By James Baldwin
Pyrrhus Press makes a speciality of bringing books lengthy old-fashioned again to existence, permitting today’s readers entry to yesterday’s treasures.
This is a concise examine Greek mythology and a few of the legends of its most famed characters.
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Extra resources for A Story of the Golden Age of Greek Heroes
But one Epaphos, a son of Zeus, sneered. ' he said; 'what folly! Thou canst show nothing wherewith to prove thy kinship, save thy fair face and thy yellow hair; and there are many maidens in Hellas who have those, and are as beautiful as thou. Manly grace and handsome features are indeed the gifts of the gods; but it is by godlike deeds alone that one can prove his kinship to the immortals. While Helios Hyperion—thy father, as thou wouldst have it—guides his chariot above the clouds, and showers blessings upon the earth, what dost thou do?
When the swan-team of silver-bowed Apollo had carried him over the Rhipæan Mountains, they alighted in the Hyperborean land. And the people welcomed Apollo with shouts of joy and songs of triumph, as one for whom they had long been waiting. And he took up his abode there, and dwelt with them one whole year, delighting them with his presence, and ruling over them as their king. But when twelve moons had passed, he bethought him that the toiling, suffering men of Hellas needed most his aid and care.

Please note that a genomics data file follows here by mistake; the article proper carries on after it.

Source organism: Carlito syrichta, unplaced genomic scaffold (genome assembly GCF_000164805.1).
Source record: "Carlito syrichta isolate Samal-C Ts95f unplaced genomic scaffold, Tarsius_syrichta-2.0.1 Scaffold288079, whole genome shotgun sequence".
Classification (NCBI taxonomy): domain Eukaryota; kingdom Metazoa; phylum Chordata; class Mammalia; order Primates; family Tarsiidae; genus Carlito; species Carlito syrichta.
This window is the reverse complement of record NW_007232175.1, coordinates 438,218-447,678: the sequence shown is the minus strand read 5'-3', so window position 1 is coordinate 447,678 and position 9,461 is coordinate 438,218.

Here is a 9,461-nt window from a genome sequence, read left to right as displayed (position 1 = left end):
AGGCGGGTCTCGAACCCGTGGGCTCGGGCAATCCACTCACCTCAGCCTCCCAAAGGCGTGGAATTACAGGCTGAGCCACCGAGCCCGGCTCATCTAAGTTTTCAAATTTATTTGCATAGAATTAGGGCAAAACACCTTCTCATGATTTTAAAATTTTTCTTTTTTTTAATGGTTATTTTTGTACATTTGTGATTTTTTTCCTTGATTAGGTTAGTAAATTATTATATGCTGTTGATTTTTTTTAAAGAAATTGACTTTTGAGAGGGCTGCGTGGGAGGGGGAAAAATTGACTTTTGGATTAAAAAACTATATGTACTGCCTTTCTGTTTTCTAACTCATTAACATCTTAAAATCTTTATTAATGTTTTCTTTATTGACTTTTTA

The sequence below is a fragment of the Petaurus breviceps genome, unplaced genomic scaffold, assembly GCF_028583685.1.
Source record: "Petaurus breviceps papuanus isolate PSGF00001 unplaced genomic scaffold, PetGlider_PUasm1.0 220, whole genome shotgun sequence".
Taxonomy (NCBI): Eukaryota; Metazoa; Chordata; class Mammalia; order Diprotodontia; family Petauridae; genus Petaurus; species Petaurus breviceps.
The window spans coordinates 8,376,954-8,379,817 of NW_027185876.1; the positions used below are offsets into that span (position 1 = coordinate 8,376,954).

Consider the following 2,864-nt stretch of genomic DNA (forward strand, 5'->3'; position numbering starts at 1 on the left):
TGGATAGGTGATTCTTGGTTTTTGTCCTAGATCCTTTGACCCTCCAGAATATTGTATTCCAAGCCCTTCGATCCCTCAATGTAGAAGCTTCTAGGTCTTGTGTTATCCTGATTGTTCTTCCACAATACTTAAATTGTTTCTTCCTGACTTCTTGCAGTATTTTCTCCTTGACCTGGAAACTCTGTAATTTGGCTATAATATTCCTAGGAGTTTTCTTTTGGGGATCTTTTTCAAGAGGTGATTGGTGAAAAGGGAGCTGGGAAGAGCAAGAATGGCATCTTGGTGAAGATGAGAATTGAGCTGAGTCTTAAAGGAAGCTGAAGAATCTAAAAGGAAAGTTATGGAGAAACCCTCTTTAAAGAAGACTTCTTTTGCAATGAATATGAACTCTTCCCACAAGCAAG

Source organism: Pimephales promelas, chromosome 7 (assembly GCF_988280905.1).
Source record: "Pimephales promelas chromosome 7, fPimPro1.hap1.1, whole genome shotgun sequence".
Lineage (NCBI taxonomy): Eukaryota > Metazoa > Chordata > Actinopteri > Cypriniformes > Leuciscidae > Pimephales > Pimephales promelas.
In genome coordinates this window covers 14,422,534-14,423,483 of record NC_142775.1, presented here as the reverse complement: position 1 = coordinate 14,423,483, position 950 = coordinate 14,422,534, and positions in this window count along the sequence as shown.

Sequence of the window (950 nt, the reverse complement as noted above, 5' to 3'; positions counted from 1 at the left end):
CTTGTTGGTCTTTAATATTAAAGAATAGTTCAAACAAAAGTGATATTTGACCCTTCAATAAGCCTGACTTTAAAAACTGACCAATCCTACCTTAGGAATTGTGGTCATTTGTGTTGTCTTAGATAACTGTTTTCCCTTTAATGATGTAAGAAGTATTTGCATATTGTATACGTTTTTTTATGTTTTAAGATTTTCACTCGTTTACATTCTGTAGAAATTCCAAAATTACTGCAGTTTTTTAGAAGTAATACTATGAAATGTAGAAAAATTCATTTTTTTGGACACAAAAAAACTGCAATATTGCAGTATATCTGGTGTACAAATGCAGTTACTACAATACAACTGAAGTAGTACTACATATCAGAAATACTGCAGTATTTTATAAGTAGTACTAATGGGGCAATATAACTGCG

They found that it was in all things a pattern and counterpart of the little bay of Phorcys in their own Ithaca. 2 Near the head of the harbor grew an olive tree, beneath whose spreading branches there was a cave, in which, men said, the Naiads sometimes dwelt. In this cave were great bowls and jars and two-eared pitchers, all of stone; and in the clefts of the rock the wild bees had built their comb, and filled it with yellow honey. In this cave, too, were long looms on which, from their spindles wrought of stone, the Naiads were thought to weave their purple robes.
A Story of the Golden Age of Greek Heroes by James Baldwin